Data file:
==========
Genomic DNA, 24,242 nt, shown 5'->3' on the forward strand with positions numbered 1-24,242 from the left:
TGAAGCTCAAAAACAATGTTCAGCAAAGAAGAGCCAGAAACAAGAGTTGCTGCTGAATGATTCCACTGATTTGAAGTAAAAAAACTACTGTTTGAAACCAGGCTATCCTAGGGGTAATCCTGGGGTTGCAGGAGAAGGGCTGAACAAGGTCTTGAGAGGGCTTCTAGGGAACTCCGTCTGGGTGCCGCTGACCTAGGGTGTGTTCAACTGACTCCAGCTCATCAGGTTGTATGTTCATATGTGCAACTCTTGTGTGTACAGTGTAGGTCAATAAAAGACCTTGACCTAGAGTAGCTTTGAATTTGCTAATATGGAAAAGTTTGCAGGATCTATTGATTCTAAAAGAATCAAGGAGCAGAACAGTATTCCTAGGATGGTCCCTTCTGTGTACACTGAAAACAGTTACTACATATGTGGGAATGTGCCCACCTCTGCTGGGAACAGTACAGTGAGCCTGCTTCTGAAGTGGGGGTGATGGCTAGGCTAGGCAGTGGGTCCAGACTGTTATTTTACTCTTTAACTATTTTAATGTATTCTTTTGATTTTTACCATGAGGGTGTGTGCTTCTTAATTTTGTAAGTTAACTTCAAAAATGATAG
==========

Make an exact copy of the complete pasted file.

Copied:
Genomic DNA, 24,242 nt, shown 5'->3' on the forward strand with positions numbered 1-24,242 from the left:
TGAAGCTCAAAAACAATGTTCAGCAAAGAAGAGCCAGAAACAAGAGTTGCTGCTGAATGATTCCACTGATTTGAAGTAAAAAAACTACTGTTTGAAACCAGGCTATCCTAGGGGTAATCCTGGGGTTGCAGGAGAAGGGCTGAACAAGGTCTTGAGAGGGCTTCTAGGGAACTCCGTCTGGGTGCCGCTGACCTAGGGTGTGTTCAACTGACTCCAGCTCATCAGGTTGTATGTTCATATGTGCAACTCTTGTGTGTACAGTGTAGGTCAATAAAAGACCTTGACCTAGAGTAGCTTTGAATTTGCTAATATGGAAAAGTTTGCAGGATCTATTGATTCTAAAAGAATCAAGGAGCAGAACAGTATTCCTAGGATGGTCCCTTCTGTGTACACTGAAAACAGTTACTACATATGTGGGAATGTGCCCACCTCTGCTGGGAACAGTACAGTGAGCCTGCTTCTGAAGTGGGGGTGATGGCTAGGCTAGGCAGTGGGTCCAGACTGTTATTTTACTCTTTAACTATTTTAATGTATTCTTTTGATTTTTACCATGAGGGTGTGTGCTTCTTAATTTTGTAAGTTAACTTCAAAAATGATAG